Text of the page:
DNC Backing Expected for D.C. Vote in House

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By Mary Beth Sheridan
Washington Post Staff Writer
Saturday, February 3, 2007

The Democratic National Committee is expected to throw its support today behind legislation to give the District a full seat in the House of Representatives, kicking off a grass-roots lobbying effort to get it passed.

A resolution in favor of the bill will be considered today at the group's winter meeting in Washington. It has the backing of party leaders, including DNC Chairman Howard Dean.

Donna Brazile, who authored the resolution and ran Al Gore's 2000 presidential campaign, said the DNC's action "will allow us to begin a 50-state campaign" in which party supporters urge their legislators to vote for the bill.

The D.C. voting rights bill, reintroduced last month, has sparked hopes among city activists and politicians that the District could get a full seat in the House after decades of seeking more representation. The measure would permanently add two seats to the House -- one for the District, which is heavily Democratic, and the other for Utah, a Republican stronghold. The District would still not have voting senators.

The District's congressional delegate, Eleanor Holmes Norton (D), can vote only in committees and on amendments to legislation. She co-sponsored the bill with Rep. Thomas M. Davis III (R-Va.), who has been trying to line up Republican support.

Norton met Thursday with Speaker Nancy Pelosi (D-Calif.) and other House leaders, who are grappling with Democrats' concerns about the bill. Some are concerned that the measure awards Utah an extra electoral college vote and leaves the District's electoral votes unchanged.

Party members also worry that Utah's only Democratic congressman, Rep. Jim Matheson, could be hurt politically if the state's districts are redrawn to add an extra seat. There is no set timetable for hearings on the bill.

Democrats have long supported the principle of D.C. voting rights. "What's different now is the DNC is endorsing a specific resolution of that question," said Ilir Zherka, executive director of advocacy group D.C. Vote.

Brazile, the chairwoman of the DNC Voting Rights Institute and a former Norton chief of staff, said she hoped that after the resolution passed, Dean would write to every member of Congress urging them to back the legislation.

In addition, she said, the party could "utilize not just their enormous mailing list, but their ability to help galvanize Democrats" at a grass-roots level, working with groups such as MoveOn.org.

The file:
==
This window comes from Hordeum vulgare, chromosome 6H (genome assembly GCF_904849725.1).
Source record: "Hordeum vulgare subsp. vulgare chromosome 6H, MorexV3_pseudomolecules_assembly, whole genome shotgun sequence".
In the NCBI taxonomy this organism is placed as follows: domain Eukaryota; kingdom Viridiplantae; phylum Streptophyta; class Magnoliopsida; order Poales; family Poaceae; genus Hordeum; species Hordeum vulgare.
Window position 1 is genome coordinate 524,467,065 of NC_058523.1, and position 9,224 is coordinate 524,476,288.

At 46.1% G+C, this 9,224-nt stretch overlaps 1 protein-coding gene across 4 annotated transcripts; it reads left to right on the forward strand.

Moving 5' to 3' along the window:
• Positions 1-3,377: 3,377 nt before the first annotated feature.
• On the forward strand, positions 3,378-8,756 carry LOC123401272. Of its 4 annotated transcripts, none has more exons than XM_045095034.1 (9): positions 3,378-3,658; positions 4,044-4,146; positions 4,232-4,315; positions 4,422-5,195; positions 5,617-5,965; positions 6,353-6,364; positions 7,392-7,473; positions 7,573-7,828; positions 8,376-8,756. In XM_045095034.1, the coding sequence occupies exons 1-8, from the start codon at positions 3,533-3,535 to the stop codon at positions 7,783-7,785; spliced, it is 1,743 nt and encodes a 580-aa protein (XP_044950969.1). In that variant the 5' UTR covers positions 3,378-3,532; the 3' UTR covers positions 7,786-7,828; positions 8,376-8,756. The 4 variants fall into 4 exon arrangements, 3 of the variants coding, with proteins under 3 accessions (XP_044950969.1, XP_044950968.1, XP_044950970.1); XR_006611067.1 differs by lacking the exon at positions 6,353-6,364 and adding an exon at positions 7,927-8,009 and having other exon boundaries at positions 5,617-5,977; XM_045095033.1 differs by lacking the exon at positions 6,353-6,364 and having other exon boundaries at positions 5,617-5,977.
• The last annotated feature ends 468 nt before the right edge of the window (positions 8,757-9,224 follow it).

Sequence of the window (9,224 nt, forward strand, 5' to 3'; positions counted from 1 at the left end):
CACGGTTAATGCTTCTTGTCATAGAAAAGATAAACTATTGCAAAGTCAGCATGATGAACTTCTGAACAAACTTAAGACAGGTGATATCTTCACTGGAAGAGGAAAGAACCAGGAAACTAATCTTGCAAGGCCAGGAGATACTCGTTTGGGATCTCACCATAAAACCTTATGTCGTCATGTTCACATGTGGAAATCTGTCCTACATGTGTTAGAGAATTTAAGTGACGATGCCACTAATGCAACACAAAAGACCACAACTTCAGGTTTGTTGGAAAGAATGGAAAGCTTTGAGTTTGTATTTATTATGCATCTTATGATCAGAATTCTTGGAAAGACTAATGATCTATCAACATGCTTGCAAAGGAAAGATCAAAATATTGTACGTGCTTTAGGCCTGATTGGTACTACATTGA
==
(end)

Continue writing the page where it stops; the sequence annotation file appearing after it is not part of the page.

Norman J. Ornstein, a political expert at the American Enterprise Institute, said it was unclear how effective a grass-roots campaign for the legislation would be.

"MoveOn.org is going to be, first, consumed by the war, and after that, probably by the presidential campaign," he said.

But, he added, Brazile's involvement was significant. "She's got credibility out there," he said.

Asked to comment, MoveOn.org official Noah Winer said the group "fully supports full voting representation in Congress for D.C. and what Donna Brazile is doing."

Although Democrats control both houses of Congress, the bill's passage is far from assured. It would need 60 votes to avoid a filibuster in the Senate. Republicans have been divided over the measure, with some saying that a full seat for the District would be unconstitutional.

Norton has been pressing to get the bill to the House floor by next month. Democratic congressional staffs are examining ways to fine-tune it before sending it to the Judiciary and Government Reform committees.

House leadership is leaning toward a change in the legislation to make the potential new Utah seat at-large, in order to protect Matheson, according to a Democratic aide close to the discussions. Leaders also are weighing the possibility of adding the House seats next year, to avoid special elections.

Utah has been seeking an extra seat since the 2000 Census, when it fell just short of the numbers needed to expand its delegation. State lawmakers argued that thousands of Utah's Mormon missionaries working abroad should have been counted.

© 2007 The Washington Post Company

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